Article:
We woke up in Lake Louise on Sunday morning to discover that it had snowed overnight. Growing up in places where snow was always a rare and exciting commodity, my first instinct upon realizing that it was still coming down was to rush out of the front doors of the Deer Lodge, make a snow angel in the parking lot, and then throw half a dozen snowballs at unsuspecting passersby. But we were due at 8:30am at Sunshine Village for our second day of skiing, so instead I just caught a few snowflakes on my tongue and hummed the theme to The Snowman under my breath while watching Sean load the bags into the car.
Driving through a light snowfall---Sean told me it was "just a flurry" and I swear I thought he called it a McFlurry; note to self, must stop spending so much time watching commercials for McDonalds---we came across two men shoveling snow in the middle of the road, and one of them held up their hand for us to stop. All of a sudden, right in front of us, two (then four, then eight, then fourteen, then twenty) cross-country skiiers sped straight across the road in front of our car, poles glistening in the half-dark. It was freezing, it was snowing, and it wasn't even eight o'clock on a Saturday morning yet, and here was this group of hardy warriors, voluntarily zipping through the gloom on two slippery poles. I have learned an awful lot about Canadians during my short time in Banff so far: they are supremely kind, dryly funny, and unfailingly friendly and gracious. But the more time I spend here, the more I'm realizing that I really need to add another adjective to my list: Canadians are HARDCORE.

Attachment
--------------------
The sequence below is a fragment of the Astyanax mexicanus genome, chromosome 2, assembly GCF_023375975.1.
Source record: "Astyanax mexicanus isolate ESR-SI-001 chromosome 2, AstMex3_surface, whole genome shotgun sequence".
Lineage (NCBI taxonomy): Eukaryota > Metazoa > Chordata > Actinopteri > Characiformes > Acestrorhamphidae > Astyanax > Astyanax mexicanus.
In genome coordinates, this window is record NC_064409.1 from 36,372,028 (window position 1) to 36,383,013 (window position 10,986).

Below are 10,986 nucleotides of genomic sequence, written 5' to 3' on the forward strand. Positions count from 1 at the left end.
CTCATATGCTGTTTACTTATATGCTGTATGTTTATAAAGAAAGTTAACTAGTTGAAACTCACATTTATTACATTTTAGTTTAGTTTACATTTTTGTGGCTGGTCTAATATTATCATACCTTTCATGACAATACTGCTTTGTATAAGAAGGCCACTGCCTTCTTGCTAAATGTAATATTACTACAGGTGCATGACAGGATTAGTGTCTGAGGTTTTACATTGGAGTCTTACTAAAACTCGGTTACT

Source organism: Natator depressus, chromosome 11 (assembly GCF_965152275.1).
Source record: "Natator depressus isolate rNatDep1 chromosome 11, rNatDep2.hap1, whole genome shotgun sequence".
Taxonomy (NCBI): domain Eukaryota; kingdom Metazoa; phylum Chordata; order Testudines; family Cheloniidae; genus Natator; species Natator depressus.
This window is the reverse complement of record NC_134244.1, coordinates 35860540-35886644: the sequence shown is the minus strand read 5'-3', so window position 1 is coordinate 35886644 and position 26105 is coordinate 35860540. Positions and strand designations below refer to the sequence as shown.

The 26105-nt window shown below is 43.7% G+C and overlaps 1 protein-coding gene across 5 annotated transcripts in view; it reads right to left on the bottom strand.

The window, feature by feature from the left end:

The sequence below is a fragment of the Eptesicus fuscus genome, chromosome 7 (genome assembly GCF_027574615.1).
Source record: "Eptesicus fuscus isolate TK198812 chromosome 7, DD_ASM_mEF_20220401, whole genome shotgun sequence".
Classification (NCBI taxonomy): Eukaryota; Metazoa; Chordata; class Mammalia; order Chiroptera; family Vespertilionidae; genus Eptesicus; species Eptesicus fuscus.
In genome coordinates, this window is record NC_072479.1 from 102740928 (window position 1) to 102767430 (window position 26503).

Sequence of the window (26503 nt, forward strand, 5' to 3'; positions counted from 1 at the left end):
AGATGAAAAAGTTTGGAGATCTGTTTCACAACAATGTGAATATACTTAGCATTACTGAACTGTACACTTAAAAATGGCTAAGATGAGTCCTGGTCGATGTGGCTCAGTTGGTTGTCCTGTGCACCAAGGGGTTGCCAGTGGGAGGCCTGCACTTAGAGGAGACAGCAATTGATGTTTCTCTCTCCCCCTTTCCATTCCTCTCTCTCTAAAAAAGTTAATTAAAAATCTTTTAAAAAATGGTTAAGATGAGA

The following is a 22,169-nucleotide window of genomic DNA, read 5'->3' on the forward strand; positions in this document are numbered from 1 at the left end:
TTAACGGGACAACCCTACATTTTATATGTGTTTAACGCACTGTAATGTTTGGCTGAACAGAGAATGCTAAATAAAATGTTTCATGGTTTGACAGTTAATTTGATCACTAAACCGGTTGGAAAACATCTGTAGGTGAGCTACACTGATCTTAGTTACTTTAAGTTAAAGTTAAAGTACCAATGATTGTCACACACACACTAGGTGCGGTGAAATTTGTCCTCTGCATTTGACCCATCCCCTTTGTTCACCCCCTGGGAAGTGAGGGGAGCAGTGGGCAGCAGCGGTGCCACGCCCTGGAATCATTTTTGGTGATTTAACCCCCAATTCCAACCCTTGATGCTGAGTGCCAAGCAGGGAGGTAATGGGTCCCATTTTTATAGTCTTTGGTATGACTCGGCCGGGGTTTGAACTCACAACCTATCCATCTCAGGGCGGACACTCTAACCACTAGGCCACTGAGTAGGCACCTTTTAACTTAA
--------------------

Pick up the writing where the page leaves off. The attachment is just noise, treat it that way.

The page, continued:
When we arrived at Sunshine Village, the snow was still coming down a little, and as we stood in line for the gondola---to ski Sunshine, you must first take a 20-minute ride up to the base of the mountain, you see, during which you are packed into the gondola car with seven of your new best friends---there was a palpable feeling of excitement in the air. Sure, waiting in line is never going to be fun, but when you're waiting in line to do something you're super psyched about---look at me, with the snowboarder lingo!---the waiting isn't just bearable, it basically becomes a non-issue. See, look how happy I look, even with my ski boots pinching me something wicked and the snow coming down in my face!
The line moved fast, and soon we were at the top of the mountain, ready to head down at top speed. Internet, I must tell you that I have never been as cold in my life as I was at the top of that mountain, nor as anxious about skiing my way down it. The wind was blowing like crazy, whipping up snow into our faces, and the entire world looked like one enormous snow globe. I could see about five feet in front of me, and all around me, everything had been blanked out by snow, like someone had taken an enormous stick of White-Out to the world. But oh, it was a thing to behold: Sunshine, you see, is plenty big enough to disperse the huge crowds it attracts, and while we'd been part of a huge moving mass of people at the top of the mountain, as soon as I got going on my way down, I didn't see another person until the end of it. It was peacefully, eerily, fantastically beautiful.